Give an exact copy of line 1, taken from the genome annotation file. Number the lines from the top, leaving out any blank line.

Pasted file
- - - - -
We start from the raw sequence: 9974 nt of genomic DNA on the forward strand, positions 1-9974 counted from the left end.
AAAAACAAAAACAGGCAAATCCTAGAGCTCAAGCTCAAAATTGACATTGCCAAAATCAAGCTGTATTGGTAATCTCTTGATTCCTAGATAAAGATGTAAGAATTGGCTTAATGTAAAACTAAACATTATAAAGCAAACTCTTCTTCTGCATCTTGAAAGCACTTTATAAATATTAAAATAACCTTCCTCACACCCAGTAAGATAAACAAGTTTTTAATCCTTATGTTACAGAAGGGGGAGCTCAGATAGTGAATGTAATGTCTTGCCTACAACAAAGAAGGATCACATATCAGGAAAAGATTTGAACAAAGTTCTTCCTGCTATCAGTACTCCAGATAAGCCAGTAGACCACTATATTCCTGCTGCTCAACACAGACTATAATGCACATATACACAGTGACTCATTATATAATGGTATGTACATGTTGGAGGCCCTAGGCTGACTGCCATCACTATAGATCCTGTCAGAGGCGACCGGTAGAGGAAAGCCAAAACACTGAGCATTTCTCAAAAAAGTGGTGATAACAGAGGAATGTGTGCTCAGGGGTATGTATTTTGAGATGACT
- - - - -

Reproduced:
We start from the raw sequence: 9974 nt of genomic DNA on the forward strand, positions 1-9974 counted from the left end.